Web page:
Time.news – The Lebanon crisis has no end: political chaos is added to a dramatic economic situation. Nine months after accepting the post to form a government, Saad Hariri threw in the towel, unable to form an executive. At loggerheads with President Michel Aoun, he failed to figure out the complicated puzzle of (confessional) balances that distinguishes the political landscape of the Land of the Cedars.
International donors are adamant on the need to have a functioning government as a ‘conditio sine qua non’ to open credit lines, vital for a country now on its knees. Lebanon is rocked by one of the worst economic crises since the 1850s, the World Bank warned.
The Lebanese pound has lost over 90% of its value against the dollar in the black market and has experienced a new collapse after Hariri’s announcement. Last week the lack of fuel forced the country’s two main power plants to stop, aggravating an already precarious situation that sees frequent blackouts that can last up to 22 hours a day. There is also a shortage of medicines and the price of bread has seen a new rise.
Faced with Hariri’s step backwards, the ball goes back to Parliament which must indicate a new prime minister, called to put together a government team to be submitted to the approval of the president and political parties.
A swamp in which he got entangled the Sunni Hariri – son of the late Prime Minister Rafiq Hariri, who died in a Hezbollah attack on Valentine’s Day in 2005 – for months engaged in a tug-of-war with Aoun, accused of obstructing the process by claiming a de facto veto power over the executive. The accusation was rejected by the Maronite Christian, an ally of Hezbollah.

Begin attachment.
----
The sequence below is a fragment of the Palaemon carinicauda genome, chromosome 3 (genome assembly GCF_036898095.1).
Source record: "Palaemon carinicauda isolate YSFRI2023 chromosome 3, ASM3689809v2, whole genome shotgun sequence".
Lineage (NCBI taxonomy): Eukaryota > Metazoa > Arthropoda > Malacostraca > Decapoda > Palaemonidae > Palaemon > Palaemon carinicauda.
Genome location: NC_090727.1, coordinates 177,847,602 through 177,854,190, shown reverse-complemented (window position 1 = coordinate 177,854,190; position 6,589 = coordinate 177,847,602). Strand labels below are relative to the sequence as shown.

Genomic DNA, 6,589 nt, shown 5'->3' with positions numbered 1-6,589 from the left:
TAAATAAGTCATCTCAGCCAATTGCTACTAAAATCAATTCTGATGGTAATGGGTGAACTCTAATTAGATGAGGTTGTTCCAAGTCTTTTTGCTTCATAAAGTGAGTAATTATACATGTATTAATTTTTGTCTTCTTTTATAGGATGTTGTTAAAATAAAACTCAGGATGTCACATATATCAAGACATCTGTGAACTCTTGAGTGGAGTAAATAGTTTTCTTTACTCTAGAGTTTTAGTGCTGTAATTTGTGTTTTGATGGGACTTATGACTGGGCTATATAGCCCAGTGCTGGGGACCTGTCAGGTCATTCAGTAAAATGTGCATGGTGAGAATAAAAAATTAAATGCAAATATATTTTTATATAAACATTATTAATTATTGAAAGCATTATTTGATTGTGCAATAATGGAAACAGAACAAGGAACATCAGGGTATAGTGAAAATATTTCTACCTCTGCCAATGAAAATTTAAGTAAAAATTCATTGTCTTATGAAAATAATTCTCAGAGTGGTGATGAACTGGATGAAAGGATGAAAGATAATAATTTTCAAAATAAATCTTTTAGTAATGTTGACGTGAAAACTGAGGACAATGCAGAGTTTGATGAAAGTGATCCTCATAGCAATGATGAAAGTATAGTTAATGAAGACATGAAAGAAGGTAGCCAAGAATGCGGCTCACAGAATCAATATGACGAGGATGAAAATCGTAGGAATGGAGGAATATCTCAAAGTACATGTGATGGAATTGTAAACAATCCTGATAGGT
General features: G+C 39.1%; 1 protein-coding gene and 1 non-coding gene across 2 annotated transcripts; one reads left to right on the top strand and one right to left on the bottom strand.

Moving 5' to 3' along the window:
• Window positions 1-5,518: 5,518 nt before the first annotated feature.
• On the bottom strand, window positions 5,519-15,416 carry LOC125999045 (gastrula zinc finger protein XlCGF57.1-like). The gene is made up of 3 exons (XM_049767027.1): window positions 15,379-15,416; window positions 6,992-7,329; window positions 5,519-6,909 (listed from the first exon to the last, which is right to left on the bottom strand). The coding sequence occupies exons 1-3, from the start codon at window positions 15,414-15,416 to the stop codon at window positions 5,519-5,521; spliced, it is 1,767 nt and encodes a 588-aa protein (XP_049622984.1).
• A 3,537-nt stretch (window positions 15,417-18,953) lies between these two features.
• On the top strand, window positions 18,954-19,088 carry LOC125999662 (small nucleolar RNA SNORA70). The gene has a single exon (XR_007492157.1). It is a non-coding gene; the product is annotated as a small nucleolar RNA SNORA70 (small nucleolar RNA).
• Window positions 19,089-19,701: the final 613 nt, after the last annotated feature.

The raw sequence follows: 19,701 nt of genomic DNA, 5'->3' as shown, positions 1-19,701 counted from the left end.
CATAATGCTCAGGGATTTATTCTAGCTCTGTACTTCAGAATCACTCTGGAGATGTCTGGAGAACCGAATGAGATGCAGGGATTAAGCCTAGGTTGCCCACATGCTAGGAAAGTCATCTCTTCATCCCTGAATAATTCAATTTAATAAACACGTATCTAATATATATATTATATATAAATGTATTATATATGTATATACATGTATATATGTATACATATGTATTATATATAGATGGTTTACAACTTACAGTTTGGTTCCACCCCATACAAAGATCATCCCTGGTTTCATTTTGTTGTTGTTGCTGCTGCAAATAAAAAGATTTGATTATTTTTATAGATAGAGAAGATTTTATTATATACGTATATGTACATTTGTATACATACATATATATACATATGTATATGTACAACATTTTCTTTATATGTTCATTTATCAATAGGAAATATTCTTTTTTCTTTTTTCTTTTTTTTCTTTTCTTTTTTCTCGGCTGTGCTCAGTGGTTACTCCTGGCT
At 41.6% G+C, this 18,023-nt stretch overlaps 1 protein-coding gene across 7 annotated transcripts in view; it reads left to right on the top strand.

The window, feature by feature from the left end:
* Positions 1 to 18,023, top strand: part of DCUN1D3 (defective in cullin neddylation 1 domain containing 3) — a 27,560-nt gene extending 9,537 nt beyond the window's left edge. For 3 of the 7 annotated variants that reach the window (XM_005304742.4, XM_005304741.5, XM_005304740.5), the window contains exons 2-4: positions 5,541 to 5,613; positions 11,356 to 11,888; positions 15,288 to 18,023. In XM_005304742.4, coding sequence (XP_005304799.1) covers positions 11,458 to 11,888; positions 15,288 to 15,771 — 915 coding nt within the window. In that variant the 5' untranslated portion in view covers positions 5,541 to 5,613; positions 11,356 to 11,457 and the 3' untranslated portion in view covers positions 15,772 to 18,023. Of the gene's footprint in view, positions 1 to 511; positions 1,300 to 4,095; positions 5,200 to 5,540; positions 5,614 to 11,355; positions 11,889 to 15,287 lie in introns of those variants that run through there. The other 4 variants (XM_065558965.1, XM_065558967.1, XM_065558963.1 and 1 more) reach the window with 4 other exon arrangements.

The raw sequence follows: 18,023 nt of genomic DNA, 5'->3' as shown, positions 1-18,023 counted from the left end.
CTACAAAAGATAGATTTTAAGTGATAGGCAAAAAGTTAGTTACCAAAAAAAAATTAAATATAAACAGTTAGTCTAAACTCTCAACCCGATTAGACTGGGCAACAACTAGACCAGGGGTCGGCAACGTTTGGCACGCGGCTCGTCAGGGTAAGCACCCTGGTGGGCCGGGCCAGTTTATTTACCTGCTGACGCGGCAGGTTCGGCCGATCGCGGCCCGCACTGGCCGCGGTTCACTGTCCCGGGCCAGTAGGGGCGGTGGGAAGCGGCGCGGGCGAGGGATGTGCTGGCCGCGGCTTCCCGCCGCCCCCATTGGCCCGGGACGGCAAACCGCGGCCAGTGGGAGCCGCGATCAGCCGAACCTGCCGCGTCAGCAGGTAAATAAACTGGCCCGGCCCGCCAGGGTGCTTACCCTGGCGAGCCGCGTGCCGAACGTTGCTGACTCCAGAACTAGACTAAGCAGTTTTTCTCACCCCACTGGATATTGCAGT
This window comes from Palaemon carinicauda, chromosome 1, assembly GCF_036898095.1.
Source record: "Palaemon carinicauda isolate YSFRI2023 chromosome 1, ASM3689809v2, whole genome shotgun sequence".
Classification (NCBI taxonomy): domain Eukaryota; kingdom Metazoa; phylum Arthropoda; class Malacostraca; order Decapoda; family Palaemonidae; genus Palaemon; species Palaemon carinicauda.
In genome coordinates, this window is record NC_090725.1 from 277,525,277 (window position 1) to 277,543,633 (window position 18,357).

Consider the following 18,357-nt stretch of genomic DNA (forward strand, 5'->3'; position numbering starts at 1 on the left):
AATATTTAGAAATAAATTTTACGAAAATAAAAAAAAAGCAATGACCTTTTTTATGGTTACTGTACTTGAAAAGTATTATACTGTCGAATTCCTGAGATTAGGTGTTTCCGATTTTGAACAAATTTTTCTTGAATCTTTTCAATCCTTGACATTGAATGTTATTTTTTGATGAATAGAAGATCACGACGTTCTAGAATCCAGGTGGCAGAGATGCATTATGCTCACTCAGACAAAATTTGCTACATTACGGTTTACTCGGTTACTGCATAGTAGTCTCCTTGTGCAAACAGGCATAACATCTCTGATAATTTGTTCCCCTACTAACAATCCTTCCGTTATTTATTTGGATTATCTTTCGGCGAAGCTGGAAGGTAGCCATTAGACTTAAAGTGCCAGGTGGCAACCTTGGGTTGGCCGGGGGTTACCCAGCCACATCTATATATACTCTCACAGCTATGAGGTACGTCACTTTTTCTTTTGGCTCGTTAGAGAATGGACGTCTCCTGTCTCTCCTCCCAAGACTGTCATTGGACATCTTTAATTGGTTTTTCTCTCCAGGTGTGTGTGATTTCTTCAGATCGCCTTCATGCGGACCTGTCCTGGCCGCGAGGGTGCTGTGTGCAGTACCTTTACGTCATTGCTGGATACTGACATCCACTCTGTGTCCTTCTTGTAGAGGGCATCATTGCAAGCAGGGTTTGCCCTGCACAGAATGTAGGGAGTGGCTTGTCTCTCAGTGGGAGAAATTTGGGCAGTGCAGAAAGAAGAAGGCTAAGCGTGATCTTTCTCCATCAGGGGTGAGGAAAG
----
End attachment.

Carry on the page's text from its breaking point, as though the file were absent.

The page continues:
Announcing the step backwards, Hariri pointed the finger at the head of state and his request for “corrections” to the government team proposed by him, defined as “substantial”. “It is clear that we will not be able to agree”, he added. Aoun’s comment was dry, according to which Hariri “was not ready to discuss any corrections”, “the door to discussions was closed”.
The assignment had been conferred in October
The Sunni leader was charged last October 22, in an attempt to curb the unstoppable crisis in which Lebanon was sinking, hit by the economic collapse, to which was added the Covid epidemic and then the double explosion that on August 4, 2020 it had devastated the port and part of the city and caused over 200 deaths.
He first Hassan Diab he had been overwhelmed by the harsh protests; Mustapha Adib, the man chosen by the Lebanese president to try to form a technical government in line with the requests made by the French leader Emmanuel Macron, had also failed in the post and within a month, in September, he had had to throw the sponge.
After intense consultations and cross vetoes, Hariri had managed to garner the necessary consensus among the parliamentary blocs to obtain the mandate. But the abacus with numbers was not enough to get to grips with the intricate Lebanese balance.